Preserving Confidentiality of a Settlement Agreement

But We All Agreed to Confidentiality? Preserving Confidentiality of a Settlement Agreement

By: Patrick Strubel and John Isaac Southerland
Alabama Defense Lawyers Association Journal
Fall 2014, Volume 30, Number 2

Congratulations! You are on the verge of successfully finalizing a negotiated settlement on behalf of your client. Investigation is complete. Documents have been subpoenaed. Witnesses have been deposed and discovery is closed.  Your client is pleased that you are going to be able to negotiate a favorable settlement on their behalf and save them time, stress and money of needing to conduct a trial on the merits.

The client’s requests at this point are simple, right? Finalize the settlement and make sure to include certain material terms and conditions, namely, confidentiality of the settlement amount.  You speak with the other party’s counsel and she agrees – confidentiality will be a material term of the release.  All is well.  But wait, the settlement will be approved in a hearing in open court.  In this open court proceeding, the court must be presented with, among other things, the terms and amount of the settlement.  If it is in open court, the terms and amount will be part of the judicial record.  They will no longer be confidential absent specific court order.  A material term of the settlement requested by your client will be effectively eviscerated.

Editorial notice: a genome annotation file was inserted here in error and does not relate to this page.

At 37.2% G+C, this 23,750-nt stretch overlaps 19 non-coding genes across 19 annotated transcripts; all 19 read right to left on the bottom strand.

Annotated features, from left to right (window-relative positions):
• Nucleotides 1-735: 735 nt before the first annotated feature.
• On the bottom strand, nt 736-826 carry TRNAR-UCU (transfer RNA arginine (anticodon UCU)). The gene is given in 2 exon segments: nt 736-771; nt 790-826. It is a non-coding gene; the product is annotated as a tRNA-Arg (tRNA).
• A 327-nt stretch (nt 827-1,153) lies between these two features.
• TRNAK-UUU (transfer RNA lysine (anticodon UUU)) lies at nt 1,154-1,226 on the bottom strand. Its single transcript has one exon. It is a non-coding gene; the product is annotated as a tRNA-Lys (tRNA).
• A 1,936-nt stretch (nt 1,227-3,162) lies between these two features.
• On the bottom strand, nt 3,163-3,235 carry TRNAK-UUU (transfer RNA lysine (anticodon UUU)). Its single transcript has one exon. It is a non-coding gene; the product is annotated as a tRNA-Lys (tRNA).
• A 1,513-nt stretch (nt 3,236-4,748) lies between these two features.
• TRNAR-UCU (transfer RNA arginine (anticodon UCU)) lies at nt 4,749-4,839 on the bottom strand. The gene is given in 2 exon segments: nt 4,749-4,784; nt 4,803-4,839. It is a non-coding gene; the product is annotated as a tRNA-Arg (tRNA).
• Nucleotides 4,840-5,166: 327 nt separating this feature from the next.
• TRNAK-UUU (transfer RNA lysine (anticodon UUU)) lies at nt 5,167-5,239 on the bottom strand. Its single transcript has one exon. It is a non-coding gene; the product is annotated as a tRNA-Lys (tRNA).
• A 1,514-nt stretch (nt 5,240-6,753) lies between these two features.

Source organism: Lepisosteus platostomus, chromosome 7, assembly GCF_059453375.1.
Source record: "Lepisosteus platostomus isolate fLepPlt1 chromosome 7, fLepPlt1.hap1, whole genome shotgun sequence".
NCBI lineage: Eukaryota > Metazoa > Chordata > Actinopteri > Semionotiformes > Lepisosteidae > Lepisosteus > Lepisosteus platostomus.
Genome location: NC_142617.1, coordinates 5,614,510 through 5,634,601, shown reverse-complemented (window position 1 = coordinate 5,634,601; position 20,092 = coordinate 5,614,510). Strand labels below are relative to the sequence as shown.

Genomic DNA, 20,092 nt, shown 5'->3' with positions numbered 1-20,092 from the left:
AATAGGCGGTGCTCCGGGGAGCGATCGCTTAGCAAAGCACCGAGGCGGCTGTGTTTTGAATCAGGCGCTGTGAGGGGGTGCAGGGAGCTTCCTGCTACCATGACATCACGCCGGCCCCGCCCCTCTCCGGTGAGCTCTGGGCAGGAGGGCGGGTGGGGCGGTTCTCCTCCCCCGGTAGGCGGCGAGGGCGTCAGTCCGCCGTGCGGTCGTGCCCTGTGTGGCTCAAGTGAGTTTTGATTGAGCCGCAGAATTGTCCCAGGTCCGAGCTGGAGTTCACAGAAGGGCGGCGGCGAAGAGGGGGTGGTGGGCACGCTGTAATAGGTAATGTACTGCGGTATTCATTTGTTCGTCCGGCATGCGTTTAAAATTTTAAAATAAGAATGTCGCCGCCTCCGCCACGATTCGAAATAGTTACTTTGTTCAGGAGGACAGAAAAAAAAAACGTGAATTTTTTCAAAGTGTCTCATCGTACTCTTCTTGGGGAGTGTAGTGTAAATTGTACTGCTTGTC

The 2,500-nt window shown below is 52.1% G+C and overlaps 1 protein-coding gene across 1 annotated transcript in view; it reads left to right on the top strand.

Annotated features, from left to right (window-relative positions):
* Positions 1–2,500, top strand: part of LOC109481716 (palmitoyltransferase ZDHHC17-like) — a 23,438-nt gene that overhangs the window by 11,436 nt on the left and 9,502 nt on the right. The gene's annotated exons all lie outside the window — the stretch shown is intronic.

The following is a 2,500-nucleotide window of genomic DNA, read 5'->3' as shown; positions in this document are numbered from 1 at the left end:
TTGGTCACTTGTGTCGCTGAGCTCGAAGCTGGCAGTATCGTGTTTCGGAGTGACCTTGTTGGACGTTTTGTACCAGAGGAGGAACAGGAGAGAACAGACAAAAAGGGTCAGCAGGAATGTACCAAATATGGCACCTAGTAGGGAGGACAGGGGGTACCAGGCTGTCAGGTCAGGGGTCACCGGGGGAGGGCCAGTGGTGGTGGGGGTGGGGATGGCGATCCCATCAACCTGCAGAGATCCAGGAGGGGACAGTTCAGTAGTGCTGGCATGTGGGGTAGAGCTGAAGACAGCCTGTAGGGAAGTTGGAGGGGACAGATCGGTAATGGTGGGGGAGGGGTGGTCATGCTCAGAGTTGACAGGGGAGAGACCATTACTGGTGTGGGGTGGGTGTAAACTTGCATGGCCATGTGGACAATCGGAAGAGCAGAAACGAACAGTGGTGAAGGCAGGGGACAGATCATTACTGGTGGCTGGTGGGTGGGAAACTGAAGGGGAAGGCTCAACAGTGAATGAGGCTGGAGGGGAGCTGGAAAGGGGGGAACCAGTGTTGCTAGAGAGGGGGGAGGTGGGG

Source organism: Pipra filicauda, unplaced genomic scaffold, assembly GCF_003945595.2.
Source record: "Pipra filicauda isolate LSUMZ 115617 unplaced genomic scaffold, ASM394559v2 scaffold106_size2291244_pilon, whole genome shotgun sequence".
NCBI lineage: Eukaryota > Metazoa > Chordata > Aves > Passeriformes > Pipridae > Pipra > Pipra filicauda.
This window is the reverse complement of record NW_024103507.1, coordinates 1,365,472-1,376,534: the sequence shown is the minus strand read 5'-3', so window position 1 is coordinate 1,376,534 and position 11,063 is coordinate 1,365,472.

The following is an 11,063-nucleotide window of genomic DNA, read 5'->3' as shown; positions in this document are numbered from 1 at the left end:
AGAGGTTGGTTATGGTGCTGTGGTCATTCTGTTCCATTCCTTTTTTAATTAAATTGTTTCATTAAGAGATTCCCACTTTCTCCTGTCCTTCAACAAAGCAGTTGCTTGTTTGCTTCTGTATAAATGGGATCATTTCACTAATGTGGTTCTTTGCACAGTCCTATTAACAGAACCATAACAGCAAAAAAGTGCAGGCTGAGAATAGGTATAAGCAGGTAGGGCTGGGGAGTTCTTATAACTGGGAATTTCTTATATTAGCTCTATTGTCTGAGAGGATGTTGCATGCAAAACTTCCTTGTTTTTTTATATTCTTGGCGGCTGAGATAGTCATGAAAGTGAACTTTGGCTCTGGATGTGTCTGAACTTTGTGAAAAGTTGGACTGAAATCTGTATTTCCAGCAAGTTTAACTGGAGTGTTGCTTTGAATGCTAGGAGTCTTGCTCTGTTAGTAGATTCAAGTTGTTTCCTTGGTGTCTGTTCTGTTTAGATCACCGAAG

You speak to the opposing party’s counsel and they will not agree to seal the record during the hearing.  Is this right?  Is this fair?  Is this just?  What will the Court do?  How do you advise your client?  These are all questions that may be running through your head.  Your job is to work as hard as you can to maintain the best interests of your client.

As simple as the concept may seem, the law essentially is unsettled when it comes to determining whether the parties’ contractual settlement, including confidentiality, should not be made publicly available when it becomes a part of the judicial record.  In fact, it may very well simply depend on the jurisdiction where your case presides.  However, you may also be able to creatively develop a strategy and solution that will meet the needs of all involved.

To read the article, click here.